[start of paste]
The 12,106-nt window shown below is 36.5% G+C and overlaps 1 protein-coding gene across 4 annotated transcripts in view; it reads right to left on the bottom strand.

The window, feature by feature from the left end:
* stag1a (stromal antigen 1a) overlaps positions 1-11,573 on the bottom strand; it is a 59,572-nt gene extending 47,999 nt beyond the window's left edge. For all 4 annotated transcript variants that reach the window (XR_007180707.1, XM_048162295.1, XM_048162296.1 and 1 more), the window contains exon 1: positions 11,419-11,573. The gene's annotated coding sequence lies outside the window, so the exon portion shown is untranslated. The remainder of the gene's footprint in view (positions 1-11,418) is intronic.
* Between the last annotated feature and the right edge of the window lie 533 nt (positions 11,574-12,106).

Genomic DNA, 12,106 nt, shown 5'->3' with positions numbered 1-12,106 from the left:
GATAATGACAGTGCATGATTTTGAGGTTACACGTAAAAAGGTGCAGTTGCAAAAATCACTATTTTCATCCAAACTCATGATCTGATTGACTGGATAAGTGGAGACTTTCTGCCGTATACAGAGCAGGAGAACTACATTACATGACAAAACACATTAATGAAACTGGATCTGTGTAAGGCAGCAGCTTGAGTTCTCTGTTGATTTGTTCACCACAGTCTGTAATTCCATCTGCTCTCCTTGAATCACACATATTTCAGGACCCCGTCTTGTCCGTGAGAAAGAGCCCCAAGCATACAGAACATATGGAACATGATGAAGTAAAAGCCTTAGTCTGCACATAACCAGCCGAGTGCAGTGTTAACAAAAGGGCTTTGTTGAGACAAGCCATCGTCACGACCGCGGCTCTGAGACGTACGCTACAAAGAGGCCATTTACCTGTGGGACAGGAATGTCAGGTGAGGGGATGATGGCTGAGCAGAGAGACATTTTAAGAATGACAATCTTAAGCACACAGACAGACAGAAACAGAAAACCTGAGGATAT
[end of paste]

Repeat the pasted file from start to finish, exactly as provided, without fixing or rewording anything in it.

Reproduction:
The 12,106-nt window shown below is 36.5% G+C and overlaps 1 protein-coding gene across 4 annotated transcripts in view; it reads right to left on the bottom strand.

The window, feature by feature from the left end:
* stag1a (stromal antigen 1a) overlaps positions 1-11,573 on the bottom strand; it is a 59,572-nt gene extending 47,999 nt beyond the window's left edge. For all 4 annotated transcript variants that reach the window (XR_007180707.1, XM_048162295.1, XM_048162296.1 and 1 more), the window contains exon 1: positions 11,419-11,573. The gene's annotated coding sequence lies outside the window, so the exon portion shown is untranslated. The remainder of the gene's footprint in view (positions 1-11,418) is intronic.
* Between the last annotated feature and the right edge of the window lie 533 nt (positions 11,574-12,106).

Genomic DNA, 12,106 nt, shown 5'->3' with positions numbered 1-12,106 from the left:
GATAATGACAGTGCATGATTTTGAGGTTACACGTAAAAAGGTGCAGTTGCAAAAATCACTATTTTCATCCAAACTCATGATCTGATTGACTGGATAAGTGGAGACTTTCTGCCGTATACAGAGCAGGAGAACTACATTACATGACAAAACACATTAATGAAACTGGATCTGTGTAAGGCAGCAGCTTGAGTTCTCTGTTGATTTGTTCACCACAGTCTGTAATTCCATCTGCTCTCCTTGAATCACACATATTTCAGGACCCCGTCTTGTCCGTGAGAAAGAGCCCCAAGCATACAGAACATATGGAACATGATGAAGTAAAAGCCTTAGTCTGCACATAACCAGCCGAGTGCAGTGTTAACAAAAGGGCTTTGTTGAGACAAGCCATCGTCACGACCGCGGCTCTGAGACGTACGCTACAAAGAGGCCATTTACCTGTGGGACAGGAATGTCAGGTGAGGGGATGATGGCTGAGCAGAGAGACATTTTAAGAATGACAATCTTAAGCACACAGACAGACAGAAACAGAAAACCTGAGGATAT